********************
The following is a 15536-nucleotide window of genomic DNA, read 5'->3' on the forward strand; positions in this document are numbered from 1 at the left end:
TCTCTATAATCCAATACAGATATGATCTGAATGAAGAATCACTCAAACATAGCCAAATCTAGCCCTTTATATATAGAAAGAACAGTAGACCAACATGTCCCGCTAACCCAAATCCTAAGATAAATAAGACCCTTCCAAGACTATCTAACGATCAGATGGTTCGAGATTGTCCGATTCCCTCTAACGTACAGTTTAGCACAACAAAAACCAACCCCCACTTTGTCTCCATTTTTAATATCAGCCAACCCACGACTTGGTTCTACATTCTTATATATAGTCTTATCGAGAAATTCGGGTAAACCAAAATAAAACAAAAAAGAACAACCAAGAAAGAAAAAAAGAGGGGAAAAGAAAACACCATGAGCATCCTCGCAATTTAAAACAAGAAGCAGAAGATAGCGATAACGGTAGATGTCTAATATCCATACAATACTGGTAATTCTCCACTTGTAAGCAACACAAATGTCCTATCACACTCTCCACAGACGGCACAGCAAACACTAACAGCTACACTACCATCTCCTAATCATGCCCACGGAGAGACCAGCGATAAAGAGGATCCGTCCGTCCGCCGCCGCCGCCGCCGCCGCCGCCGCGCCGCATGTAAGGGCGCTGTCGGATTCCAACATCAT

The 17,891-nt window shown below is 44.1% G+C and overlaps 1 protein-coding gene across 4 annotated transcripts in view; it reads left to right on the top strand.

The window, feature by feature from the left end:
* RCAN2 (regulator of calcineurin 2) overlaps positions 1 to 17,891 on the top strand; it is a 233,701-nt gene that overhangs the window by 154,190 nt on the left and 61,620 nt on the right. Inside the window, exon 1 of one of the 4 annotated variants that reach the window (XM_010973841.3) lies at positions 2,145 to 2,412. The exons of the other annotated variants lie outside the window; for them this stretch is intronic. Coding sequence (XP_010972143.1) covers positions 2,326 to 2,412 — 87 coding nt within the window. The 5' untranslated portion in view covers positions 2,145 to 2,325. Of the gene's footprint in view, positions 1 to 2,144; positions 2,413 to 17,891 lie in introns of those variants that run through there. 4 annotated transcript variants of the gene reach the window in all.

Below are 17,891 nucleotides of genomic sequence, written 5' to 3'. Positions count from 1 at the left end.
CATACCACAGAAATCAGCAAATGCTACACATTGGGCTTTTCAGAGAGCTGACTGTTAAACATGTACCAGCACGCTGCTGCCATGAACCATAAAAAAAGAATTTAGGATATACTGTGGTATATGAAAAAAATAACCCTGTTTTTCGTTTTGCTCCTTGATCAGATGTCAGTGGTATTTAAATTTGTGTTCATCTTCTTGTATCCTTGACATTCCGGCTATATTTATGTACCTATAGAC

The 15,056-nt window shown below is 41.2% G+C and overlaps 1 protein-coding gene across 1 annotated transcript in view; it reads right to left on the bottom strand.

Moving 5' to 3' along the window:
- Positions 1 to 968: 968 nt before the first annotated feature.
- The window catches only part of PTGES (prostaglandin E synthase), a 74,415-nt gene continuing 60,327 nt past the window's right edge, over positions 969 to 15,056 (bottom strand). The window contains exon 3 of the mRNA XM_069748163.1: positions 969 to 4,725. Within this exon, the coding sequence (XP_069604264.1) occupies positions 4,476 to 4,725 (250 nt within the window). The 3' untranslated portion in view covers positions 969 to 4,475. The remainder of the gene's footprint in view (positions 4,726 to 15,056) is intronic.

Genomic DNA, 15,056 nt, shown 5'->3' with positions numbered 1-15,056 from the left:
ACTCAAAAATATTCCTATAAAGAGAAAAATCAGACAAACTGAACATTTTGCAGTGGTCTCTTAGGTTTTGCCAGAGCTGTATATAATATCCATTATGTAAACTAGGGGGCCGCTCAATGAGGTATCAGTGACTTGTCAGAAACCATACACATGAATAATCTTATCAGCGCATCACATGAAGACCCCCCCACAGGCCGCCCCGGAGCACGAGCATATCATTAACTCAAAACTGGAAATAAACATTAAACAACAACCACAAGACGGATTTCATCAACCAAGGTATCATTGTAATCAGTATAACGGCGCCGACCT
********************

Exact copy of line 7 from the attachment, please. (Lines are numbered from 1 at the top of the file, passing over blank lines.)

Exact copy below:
CATACCACAGAAATCAGCAAATGCTACACATTGGGCTTTTCAGAGAGCTGACTGTTAAACATGTACCAGCACGCTGCTGCCATGAACCATAAAAAAAGAATTTAGGATATACTGTGGTATATGAAAAAAATAACCCTGTTTTTCGTTTTGCTCCTTGATCAGATGTCAGTGGTATTTAAATTTGTGTTCATCTTCTTGTATCCTTGACATTCCGGCTATATTTATGTACCTATAGAC